While I got just one we also have some hiking walkie talkies that cover the VHF channels, there range isn't great and they dont have the features that I want in a safety radio, but they are 10 bucks and can do a comm check or close in communication. 

Thanks a ton!

RE: Sailing OBX

   When are you going?  I've been thinking about that same trip in my Skerry!

Hooper Williams - Brevard, NC                                       

RE: Sailing OBX

   I found an Icom hand-held bobbing at waters edge a few years ago and it still works. I already had a Standard Horizon hand-held and they both have the WX warning system whose alarm will wake the dead.

Weather forecasts tell you will they think will happen but we have all seen cases where what really happens can be life threatening if you're caught out in a small boat.
Weather radar apps on smart phones can add a level of awareness of what's heading your way but, of course, Murphy's Law applies especially to anything tech. It never works when you need it.

I add my vote to keeping your eyes open and your head on a swivel.

RE: Sailing OBX


We are staying in point harbor. I think it is not technically obx but there is a nice house with enough rooms for the family at a good price. Also, there is a kayak "ramp" at a park just a short distance away.

I think most of the sailing will be done north of the bridge as I haven't had a good read of the height of the bridge. (but lowering the mast and raising it is not out of the question!) convince and all. I am hoping on the day to duck or kitty hawk I can sail with a few of the kids while my wife or son drives.

I plan to stay away from open water and the intercoastal waterway, but may head down to the Croatian sound.

We are going to have a jam packed week, with outings planned for 4 of the 7 days, so it is as much me getting to put her in salt water for the first time (ironically in the Atlantic!) and getting to go on a true sail.


I agree with the swivel, I have just never been in waters as talked about for both weather change and shipwrecks as OBX. on the west coast I was either in a boat with very experienced sailors, one with a large attached radio where weather was predictable, or in waters so sheltered (inside passage and puget sound) that one can go out in a kayak or dingy and never get out of swim distance.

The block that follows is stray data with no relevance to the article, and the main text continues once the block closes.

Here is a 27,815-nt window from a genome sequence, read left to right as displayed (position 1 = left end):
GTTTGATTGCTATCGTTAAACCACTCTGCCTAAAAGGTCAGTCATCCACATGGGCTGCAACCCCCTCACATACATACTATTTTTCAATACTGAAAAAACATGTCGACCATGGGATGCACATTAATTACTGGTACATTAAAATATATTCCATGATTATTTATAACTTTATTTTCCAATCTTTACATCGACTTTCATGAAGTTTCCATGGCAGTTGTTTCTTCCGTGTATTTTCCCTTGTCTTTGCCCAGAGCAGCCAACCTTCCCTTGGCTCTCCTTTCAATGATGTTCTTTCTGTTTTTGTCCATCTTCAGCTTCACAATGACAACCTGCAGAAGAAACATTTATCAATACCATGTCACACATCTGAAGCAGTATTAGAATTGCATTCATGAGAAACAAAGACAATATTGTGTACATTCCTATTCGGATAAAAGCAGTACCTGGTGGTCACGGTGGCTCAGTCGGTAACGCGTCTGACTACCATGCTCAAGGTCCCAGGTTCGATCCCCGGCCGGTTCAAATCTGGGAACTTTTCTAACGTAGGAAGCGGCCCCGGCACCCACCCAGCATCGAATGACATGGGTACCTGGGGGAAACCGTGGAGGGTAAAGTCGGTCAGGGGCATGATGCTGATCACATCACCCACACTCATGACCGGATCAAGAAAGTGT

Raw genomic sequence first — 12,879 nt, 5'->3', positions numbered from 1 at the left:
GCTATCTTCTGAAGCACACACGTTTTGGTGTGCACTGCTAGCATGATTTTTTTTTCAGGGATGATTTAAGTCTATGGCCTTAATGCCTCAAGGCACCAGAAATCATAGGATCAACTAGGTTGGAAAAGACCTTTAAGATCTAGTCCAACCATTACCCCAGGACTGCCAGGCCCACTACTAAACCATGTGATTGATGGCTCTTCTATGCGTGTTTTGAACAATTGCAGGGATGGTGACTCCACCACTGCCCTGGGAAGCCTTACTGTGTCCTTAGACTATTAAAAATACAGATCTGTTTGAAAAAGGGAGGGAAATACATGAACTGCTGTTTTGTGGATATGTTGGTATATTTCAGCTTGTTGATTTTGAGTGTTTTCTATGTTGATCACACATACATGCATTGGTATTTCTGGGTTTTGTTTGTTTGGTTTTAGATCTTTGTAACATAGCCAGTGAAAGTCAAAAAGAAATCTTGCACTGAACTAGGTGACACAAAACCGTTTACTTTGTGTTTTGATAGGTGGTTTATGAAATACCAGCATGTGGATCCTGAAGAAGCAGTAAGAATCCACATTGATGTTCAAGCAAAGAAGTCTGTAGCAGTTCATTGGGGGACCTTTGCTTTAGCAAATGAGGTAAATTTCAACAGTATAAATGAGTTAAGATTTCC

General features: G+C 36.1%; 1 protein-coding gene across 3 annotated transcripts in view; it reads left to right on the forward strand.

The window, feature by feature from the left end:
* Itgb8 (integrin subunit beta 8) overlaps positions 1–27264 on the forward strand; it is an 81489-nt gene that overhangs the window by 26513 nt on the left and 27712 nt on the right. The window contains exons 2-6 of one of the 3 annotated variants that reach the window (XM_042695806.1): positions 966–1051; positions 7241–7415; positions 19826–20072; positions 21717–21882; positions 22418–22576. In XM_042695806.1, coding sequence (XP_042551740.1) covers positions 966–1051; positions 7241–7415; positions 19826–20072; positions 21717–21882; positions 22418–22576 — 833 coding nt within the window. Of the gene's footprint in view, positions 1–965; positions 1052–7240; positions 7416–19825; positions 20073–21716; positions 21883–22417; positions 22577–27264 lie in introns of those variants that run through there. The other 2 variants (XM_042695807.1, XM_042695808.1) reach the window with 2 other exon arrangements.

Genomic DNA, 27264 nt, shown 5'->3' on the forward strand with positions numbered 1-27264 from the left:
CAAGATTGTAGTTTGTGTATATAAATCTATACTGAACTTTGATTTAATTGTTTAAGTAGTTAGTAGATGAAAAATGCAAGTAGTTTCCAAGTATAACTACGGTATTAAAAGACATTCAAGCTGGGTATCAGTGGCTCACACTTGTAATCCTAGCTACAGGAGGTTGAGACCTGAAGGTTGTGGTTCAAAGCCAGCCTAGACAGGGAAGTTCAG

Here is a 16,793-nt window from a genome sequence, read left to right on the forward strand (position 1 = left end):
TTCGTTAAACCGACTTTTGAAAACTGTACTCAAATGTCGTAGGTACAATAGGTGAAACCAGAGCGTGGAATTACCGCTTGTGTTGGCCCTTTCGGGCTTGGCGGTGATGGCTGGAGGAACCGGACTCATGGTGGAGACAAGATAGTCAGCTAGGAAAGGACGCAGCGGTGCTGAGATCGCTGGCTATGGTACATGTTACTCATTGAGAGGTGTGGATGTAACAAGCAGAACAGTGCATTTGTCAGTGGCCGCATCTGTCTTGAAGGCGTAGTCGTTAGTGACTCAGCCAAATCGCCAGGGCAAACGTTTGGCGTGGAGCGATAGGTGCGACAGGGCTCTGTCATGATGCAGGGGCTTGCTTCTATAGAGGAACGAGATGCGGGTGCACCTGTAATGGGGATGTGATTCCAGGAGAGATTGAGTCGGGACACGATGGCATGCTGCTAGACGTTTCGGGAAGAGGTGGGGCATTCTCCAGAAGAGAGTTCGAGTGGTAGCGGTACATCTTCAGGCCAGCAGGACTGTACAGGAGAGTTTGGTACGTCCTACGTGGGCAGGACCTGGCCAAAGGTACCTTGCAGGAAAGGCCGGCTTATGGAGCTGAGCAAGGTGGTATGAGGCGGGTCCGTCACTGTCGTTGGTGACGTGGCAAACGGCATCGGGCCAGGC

I think for this first time on my own and at OBX I will be nothing but on edge until I hit some sort of weather and get calibrated.

Eyes open and head on a swivel for sure!

RE: Sailing OBX


When you say "most of the sailing will be done north of the bridge", do I correctly assume you mean the Wright Memorial Bridge which carries US 158 from Point Harbor over Currituck Sound?  Chart 12204 (if you can still get that--NOAA is phasing out the older style paper charts) shows a horizontal clearance of 40' (one assumes between the pier "sheer fences" at the preferred channel) and a vertical clearance of 35'.  The bridge has a raised section about 3/4 of the way over to the island, the rest of it being lower.

Mind you, I don't know this from personal experience, rather what I've been able to gather from online navigational stuff online and web searches for images.  That chart 12204 would be a handy thing to have for planning purposes, or have a look at their newer ENC based viewer at:

...but I'm not sure how to get printed ENC charts these days, as I've, sadly, not had any need for charts these last several years.  (I was always a compass and parallel rules on paper chart sort of navigator.)  "This bears further investigation...."

Navionics has another useful online chart viewer at:

...which has some interactive features that will let you click on a feature, like a navigational aid, to call up its details or draw lines to calculate distances.  Like the ENC's, the depths are in meters and tenths, but you can change that to feet or fathoms (yes, I'm old fashioned--I like fathoms).  Anyway, you might find that useful for planning purposes.  If you take a tablet or laptop with you to your lodgings and have internet access, you could use this stuff to get some details about where you'd want to go on any given day and make notes on index cards to take with you in ziplock bags.

Well, that ought to give you some aids to off season brain sailing for a bit.  Thanks for giving me an excuse to do some wishful brain sailing my own wishful self.  <;-)


RE: Sailing OBX

   That sounds very exciting! ...probably too tightly planned to shoot for a meet-up, though.  My Skerry first got wet in the salt water of Winyah Bay off Georgetown, SC.  In the four days that I sailed there I experienced heavy (big boat) traffic, grounding in ooze too mushy to push out of, tidal currents and near gale force winds.  I was too naive to be nervous and took all of that in stride.  I'm probably lucky nothing bad happened, but my point is she is a very forgiving boat.  Her first (and only accidental) capsize was later on a sheltered inland reservoir running overpowered in the presence of too many wake boats.  I learned then that a capsize is not that big of a deal, but one should be prepared.  A few controlled capsize drills later removed all anxiety.  A word about that.  You should try to mitigate your anxiety before going out with your children.  Even if nothing bad happens, they will sense it and it could turn them off from sailing forever.